To go through the process of Due Diligence,
the following documents will need to be supplied to the attorney by the seller.
a) the Title Certificate of the property
b) the property survey or plan
c) a copy of the ID card or passport of the seller
d) documents showing that the property is either current with tax payments or exempt from payment of tax
e) corporate documentation and authorization to sell (if applicable)
f) condominium regulations and declaration (if applicable)
Special note: Golden Treasures Real Estate will also request utilities bills showing that the property is up to date with payments of power, telephone and other services.
The property Sales Contract (which details the legal property description with price and any other conditions) will need to be signed by the seller and the buyer at an attorney's office, who will then notarize it. If the seller is married, the spouse will also need to sign this.
The nearest Internal Revenue Office will need to value the property. Payment of taxes are made to this office including the transfer tax (see below for information on this), if applicable.
Documents received from the Internal Revenue Office, along with the Certificate of Title, the Sales Contract and copies of identification of both the seller and the buy are taken to the local Title of Registry office where the sale of the property is recorded.
The Title of Registry office issues a new certificate of Title in the name of the new owner and cancels the previous Certificate of Title. This particular part of the process can take anywhere from a few days to several months depending on the office. The new deed would normally be received within 90 days.
Dominican Republic Property Taxes
There are two types of tax for Dominican Republic properties. The first one is the transfer tax and a one-off tax applied when a property is first purchased. It is calculated at 3% of either the sales price or the price that the Inland Revenue valued the property at – whichever is the higher.
The 2nd tax payable is the annual property tax which is 1% of the value of the property ( if applicable ). Dominican Republic companies are exempt from paying property tax in this method, as they pay asset tax. They also do not pay the transfer tax as the property would be transferred as a 'share'. For this reason there is a vast majority of foreign investors who will prefer to set up a corporation for the purposes of avoiding charges. Setting up a corporation costs about US$1,000.00 and it saves you a lot of money in the short and long run.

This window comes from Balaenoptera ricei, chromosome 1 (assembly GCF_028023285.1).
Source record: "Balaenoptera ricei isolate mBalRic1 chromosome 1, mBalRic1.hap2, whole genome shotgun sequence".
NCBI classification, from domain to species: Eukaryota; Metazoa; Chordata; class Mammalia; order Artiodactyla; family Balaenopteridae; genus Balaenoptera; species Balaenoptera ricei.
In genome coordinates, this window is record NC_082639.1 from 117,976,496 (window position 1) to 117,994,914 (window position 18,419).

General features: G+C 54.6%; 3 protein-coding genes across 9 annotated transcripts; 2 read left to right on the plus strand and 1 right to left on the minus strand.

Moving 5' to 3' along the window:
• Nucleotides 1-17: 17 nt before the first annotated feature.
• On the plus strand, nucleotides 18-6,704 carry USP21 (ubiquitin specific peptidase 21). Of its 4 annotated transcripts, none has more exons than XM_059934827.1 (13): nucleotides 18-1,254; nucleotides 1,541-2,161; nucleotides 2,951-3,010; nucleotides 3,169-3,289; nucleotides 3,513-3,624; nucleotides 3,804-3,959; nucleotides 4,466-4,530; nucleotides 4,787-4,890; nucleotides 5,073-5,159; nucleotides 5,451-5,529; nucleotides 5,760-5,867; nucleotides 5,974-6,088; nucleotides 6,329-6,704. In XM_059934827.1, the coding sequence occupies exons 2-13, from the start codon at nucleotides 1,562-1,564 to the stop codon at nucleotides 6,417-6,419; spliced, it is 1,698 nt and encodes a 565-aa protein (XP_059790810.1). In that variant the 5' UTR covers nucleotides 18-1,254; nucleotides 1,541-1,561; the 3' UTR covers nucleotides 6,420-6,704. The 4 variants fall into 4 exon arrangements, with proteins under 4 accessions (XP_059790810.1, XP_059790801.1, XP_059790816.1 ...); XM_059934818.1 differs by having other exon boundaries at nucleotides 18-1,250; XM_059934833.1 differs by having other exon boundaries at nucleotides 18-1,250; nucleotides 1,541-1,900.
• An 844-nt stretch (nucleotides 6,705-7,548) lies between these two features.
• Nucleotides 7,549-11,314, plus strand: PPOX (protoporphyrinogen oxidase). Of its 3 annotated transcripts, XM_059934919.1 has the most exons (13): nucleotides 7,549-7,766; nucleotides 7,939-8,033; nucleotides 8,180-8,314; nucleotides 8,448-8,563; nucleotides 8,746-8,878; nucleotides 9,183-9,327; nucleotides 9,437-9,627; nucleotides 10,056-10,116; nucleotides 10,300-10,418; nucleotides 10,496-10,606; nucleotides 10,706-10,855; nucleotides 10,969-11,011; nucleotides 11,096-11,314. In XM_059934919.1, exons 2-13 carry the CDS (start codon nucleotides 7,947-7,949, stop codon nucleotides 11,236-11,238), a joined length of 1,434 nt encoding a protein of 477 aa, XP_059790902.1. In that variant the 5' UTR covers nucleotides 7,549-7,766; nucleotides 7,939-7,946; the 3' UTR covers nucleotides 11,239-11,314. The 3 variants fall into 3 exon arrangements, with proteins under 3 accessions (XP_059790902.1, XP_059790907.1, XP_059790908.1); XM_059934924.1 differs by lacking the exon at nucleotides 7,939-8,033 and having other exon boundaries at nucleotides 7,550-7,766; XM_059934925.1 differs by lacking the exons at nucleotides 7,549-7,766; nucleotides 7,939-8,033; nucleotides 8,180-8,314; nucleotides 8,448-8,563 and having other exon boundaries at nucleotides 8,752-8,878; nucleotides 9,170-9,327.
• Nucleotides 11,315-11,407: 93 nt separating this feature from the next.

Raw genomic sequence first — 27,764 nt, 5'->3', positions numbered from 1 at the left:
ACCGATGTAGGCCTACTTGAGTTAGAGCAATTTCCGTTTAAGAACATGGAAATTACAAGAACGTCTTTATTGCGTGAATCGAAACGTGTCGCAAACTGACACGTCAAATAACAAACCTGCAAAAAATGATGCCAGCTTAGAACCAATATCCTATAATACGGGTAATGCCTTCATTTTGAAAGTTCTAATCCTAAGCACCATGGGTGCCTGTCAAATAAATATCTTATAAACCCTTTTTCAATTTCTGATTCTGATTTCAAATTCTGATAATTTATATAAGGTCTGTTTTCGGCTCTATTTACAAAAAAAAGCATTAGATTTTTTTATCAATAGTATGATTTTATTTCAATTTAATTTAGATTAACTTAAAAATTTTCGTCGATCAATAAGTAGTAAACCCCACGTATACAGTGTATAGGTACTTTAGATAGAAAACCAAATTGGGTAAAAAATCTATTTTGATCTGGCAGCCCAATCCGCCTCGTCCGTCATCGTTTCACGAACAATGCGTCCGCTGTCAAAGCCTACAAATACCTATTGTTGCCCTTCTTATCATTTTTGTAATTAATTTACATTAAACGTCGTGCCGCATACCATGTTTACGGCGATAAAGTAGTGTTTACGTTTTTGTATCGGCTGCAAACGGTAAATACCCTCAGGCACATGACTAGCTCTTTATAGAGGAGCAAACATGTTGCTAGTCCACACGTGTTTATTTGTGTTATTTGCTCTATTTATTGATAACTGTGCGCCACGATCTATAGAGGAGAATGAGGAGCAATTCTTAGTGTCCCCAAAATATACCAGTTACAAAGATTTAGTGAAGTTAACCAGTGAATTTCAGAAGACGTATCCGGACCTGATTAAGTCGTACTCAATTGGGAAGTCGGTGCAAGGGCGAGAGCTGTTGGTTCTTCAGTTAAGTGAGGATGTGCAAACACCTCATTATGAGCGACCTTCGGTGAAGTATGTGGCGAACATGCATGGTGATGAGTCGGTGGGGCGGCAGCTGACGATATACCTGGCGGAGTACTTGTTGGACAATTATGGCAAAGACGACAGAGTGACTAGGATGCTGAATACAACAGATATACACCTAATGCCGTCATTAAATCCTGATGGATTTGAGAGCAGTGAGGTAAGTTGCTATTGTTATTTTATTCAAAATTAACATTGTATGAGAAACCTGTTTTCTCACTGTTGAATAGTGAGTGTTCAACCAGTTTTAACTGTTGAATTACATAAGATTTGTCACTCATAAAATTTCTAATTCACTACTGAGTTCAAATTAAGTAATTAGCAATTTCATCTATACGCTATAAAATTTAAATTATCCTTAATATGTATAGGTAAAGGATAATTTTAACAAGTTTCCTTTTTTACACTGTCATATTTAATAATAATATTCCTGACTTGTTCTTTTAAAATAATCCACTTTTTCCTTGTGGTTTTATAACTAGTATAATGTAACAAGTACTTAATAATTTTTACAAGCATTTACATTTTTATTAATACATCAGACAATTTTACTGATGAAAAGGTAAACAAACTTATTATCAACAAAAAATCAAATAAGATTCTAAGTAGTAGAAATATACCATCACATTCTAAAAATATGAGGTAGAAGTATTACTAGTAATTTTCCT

Other payments that the buyer will need to pay for legal obligations could amount to 1% of the value of the property in addition to these fees to cover stamps and other duties etc.
Inheritance of Dominican Republic Property
Dominican Republic property can be inherited by foreigners. Inheritance tax is 3% of the value of the property if the subject lives in Dominican Republic, and 4.5% if they reside outside. However, this can be raised to between 17% and 32% of the estate if there is more to the 'estate' than one primary property.
If you decide to purchase directly from the owner, there are some things that you should keep in mind. There is no real estate or governmental body that sends real estate and property tax reminders to owners if these fees have not been paid. If an owner does not pay these dues, the government will ensure they collect any arrears at the time of sale, if not up to an additional 50% penalty on these arrears as well, before enabling the title of the property to be transferred. This could prevent the sale from happening if the seller does not have the money to pay these arrears (and any penalties), or, depending on what has already been transacted between the buyer and the seller, put the buyer in a position to pay any outstanding dues before obtaining title of the property. To prevent this from happening, ask the seller to provide proof of the previous tax payments that have been made on the property.
A seller should always be able to provide you with at least a photocopy of the title to the property so that you can verify with the titles office that the title is good and that there are no liens against the property. It is also wise to have the seller provide a recent copy of the tax assessment of the property, matching it against the title to ensure it fully describes the property and all of its buildings. If the title office has only registered the piece of land, and a home or building was built afterwards without being registered, you could be liable for the arrears in taxes on this home or building since it was built.
If you are looking into purchasing a new residential property, the developer may not be able to provide you with anything but a photocopy of the 'master title' for the entire development. This is okay, but you will need to also complete a 'contract of sale' if you decide to purchase, to make your purchase legal and binding. Ensure the 'contract of sale' is notarized by an Attorney and is filed properly with the applicable department. Once the entire project is completed, the developer cancels the 'master title' in exchange for providing individual land titles to each of the project's buyers. Once the development is completed, the developer should provide you and all other buyers with an individual land title for your portion of the project, but to be sure, at the time of sale, along with the 'contract of sale', you should get an agreement in writing from the developer stating he will provide your individual land title in no longer than one year's time. If the developer is unwilling to do so, you should be skeptical about buying the property. Real Estate in the Dominican Republic can be your best best if done with a professional real estate company.